A Case–Control Study of Quality of Life and Functional Impairment in Women with Long–Standing Vertebral Osteoporotic Fracture
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- Hall, S., Criddle, R., Comito, T. et al. Osteoporos Int (1999) 9: 508. doi:10.1007/s001980050178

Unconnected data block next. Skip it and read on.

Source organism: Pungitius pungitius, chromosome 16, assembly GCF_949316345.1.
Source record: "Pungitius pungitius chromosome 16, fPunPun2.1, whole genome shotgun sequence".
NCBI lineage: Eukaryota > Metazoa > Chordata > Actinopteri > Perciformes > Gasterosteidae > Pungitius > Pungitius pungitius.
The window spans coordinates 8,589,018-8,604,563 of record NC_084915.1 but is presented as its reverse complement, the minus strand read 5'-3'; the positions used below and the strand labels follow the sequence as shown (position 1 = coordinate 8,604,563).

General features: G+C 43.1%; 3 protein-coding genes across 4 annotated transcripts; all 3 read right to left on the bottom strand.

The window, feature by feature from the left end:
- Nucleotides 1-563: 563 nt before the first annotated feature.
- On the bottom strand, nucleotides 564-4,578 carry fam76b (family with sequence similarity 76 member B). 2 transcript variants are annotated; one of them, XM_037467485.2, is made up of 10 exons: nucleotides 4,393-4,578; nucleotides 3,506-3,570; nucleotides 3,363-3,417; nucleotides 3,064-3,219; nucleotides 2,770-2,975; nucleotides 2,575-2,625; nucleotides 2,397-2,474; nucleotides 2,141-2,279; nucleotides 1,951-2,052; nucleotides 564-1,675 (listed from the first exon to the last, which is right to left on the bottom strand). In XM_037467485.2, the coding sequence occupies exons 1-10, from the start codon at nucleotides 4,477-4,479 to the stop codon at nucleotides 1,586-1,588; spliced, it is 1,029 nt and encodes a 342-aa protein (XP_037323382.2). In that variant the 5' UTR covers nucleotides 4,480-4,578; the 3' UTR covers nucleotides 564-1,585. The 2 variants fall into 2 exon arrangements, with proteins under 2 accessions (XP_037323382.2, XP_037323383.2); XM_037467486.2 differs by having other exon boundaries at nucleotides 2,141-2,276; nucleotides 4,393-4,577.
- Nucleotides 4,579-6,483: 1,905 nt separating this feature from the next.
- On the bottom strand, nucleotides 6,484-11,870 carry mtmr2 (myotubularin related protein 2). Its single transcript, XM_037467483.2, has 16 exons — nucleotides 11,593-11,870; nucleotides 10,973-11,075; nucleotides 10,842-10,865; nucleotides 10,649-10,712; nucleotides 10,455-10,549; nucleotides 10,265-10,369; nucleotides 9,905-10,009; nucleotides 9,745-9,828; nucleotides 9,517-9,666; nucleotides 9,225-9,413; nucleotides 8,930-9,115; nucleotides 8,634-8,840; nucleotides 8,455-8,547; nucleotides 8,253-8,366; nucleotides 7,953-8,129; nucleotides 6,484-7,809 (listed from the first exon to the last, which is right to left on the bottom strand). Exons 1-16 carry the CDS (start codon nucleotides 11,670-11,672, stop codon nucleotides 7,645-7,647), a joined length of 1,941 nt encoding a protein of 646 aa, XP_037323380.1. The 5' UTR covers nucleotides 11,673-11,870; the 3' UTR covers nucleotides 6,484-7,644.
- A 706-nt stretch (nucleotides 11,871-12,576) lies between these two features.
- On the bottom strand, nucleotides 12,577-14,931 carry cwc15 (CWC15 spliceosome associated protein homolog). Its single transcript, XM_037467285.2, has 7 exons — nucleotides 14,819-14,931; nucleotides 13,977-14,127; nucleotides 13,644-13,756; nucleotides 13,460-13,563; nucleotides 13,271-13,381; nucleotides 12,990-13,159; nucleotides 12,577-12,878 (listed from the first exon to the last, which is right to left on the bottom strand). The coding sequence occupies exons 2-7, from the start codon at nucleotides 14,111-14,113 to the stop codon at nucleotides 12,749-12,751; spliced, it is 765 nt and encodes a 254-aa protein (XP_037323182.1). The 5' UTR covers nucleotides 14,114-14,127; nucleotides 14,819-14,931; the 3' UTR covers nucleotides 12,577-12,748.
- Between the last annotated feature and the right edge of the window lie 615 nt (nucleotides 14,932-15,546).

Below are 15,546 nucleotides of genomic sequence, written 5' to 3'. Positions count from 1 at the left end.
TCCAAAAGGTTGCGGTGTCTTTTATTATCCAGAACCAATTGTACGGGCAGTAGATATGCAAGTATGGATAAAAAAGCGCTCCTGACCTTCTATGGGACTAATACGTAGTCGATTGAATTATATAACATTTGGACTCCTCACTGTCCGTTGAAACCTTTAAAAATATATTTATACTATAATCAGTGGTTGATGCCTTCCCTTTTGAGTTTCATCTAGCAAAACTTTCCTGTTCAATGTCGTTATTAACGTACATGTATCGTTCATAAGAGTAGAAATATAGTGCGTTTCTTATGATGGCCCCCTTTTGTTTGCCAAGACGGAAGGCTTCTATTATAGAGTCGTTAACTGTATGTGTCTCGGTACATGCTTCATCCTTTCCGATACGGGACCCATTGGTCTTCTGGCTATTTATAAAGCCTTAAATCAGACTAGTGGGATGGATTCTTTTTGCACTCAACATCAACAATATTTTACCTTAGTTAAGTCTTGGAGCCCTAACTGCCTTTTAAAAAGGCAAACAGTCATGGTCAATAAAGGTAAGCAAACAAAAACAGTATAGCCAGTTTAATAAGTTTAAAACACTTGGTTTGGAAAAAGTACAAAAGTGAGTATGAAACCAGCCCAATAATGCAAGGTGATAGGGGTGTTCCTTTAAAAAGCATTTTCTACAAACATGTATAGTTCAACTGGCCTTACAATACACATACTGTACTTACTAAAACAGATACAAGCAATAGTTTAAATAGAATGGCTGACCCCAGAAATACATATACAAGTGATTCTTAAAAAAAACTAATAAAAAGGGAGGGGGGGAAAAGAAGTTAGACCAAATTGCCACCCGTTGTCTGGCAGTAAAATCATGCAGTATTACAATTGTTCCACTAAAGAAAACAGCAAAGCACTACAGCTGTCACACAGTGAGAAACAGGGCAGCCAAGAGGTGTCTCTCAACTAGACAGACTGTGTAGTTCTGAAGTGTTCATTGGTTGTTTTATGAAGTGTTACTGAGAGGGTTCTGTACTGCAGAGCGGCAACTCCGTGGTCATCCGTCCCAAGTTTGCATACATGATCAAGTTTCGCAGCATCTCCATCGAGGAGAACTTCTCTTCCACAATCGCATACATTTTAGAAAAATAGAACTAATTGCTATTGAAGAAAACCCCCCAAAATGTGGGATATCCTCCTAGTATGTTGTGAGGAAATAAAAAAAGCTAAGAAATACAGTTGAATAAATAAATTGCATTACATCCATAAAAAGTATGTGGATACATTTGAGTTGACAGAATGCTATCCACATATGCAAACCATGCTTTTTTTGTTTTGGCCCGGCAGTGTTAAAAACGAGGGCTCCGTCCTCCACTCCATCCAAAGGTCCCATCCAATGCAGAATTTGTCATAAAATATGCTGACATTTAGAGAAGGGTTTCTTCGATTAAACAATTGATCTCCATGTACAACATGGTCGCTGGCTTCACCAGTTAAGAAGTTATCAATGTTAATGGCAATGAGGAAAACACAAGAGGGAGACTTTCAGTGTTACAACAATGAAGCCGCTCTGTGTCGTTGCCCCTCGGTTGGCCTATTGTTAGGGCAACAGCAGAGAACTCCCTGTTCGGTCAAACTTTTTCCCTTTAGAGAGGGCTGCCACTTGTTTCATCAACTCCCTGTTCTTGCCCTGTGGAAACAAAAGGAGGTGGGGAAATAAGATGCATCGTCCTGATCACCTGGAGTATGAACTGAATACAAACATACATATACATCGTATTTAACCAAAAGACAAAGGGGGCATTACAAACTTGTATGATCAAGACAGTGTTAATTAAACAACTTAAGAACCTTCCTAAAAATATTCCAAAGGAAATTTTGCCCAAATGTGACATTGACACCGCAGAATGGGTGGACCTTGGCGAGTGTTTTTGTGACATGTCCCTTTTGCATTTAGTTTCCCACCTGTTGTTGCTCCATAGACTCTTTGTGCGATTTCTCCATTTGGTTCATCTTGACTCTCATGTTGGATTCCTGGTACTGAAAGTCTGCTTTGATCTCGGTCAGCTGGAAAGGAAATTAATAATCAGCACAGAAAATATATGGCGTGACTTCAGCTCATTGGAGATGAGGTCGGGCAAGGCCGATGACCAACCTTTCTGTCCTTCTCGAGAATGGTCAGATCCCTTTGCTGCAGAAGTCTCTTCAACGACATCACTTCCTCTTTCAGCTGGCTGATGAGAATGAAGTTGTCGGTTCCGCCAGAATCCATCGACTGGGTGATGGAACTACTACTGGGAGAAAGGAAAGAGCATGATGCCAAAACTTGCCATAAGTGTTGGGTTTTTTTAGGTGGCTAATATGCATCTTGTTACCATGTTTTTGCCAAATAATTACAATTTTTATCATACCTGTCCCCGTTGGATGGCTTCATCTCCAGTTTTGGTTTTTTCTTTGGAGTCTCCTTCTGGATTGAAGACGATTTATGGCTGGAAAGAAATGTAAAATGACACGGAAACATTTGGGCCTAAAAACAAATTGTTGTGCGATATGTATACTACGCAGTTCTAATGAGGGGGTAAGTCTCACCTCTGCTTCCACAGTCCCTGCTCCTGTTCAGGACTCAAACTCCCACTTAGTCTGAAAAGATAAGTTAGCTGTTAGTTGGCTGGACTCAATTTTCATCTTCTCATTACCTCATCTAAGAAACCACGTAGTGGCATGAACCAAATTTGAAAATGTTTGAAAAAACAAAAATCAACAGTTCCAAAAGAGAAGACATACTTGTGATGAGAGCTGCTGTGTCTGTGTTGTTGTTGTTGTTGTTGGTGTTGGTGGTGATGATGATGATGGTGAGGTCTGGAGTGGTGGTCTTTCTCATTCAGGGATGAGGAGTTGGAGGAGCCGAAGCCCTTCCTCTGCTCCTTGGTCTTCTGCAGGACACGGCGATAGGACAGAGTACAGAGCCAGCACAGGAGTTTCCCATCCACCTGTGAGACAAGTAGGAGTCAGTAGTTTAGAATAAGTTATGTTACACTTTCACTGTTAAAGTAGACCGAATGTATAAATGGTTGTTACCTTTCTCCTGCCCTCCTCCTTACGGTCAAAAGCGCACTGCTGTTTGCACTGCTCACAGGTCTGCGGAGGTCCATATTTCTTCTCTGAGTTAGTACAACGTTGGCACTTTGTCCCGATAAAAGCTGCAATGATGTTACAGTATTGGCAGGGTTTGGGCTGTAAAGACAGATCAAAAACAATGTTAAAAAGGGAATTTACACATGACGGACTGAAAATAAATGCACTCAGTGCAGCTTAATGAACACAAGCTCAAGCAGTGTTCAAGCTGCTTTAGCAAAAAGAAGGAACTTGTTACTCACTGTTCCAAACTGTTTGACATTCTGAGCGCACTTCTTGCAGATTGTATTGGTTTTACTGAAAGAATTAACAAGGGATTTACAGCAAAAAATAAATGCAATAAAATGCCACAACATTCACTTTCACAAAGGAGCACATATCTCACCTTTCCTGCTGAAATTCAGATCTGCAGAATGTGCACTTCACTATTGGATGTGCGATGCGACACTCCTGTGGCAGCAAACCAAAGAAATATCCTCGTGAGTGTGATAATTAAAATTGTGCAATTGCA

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There have been several studies of the impact of vertebral osteoporotic fracture on the quality of life and functionality of individual subjects. To date, however, no direct comparisons with age-matched normal subjects without vertebral fracture have been made. The radiographs of 145 female clinic patients with vertebral fractures were reviewed by the study physicians. The controls were recruited from the electoral role and by media appeal. One hundred and sixty-seven women had radiographs taken to determine those without vertebral fracture. Fracture subjects and controls had to be ambulant and were excluded if they had significant radiologic evidence of degenerative disk or joint disease of the spine. One hundred cases and one hundred controls were matched by 5-year age groups. The number, position and severity of the vertebral fracture on the lateral radiographs of the cases was recorded. Quality of life was measured using the Short Form-36 (SF-36) (maximum score 100) and a utility score calculated from thesese results (maximum score 1). Two measurements of functionality were employed: the Modified Barthel Index (MBI) to assess the activities of daily living (maximum score 100) and the Timed ‘Up & Go’ (TUG) that measured the time taken for the subject to rise from sitting in a chair, walk 3 m along a line, return to the chair and sit down. The fracture subjects had 2.9 + 1.6 (mean + SD) vertebral fractures and the time since last fracture was 5.1 + 4.8 years. The SF-36 physical function component summary index results were: fracture subjects 36 + 11, controls 48 + 9 (p < 0.001). The SF-36 mental health component summary index results were: fracture subjects 50 + 11, controls 54 + 8 (p <0.05). The utility scores were: fracture subjects 0.64 + 0.08, controls 0.72 + 0.07 (p <0.001). The MBI results were: fracture subjects 97 + 5, controls 99 + 1 (p< 0.01). The TUG results were: fracture subjects 13.8 + 7.3 s, controls 10.1 + 4.1 s (p <0.01). TUG and MBI scores correlated well with SF-36 scores; however, no domain of the SF-36 or functional measure correlated with either the number of vertebral fractures or the time since last vertebral fracture. Thus, clinically reported vertebral fractures impair both the quality of life and functionality of these subjects. The adverse impact of vertebral fracture on quality of life and functionality needs to be recognized by medical practitioners, subjects and the community, so that adequate health resources can be devoted to the prevention and treatment of this debilitating condition condition.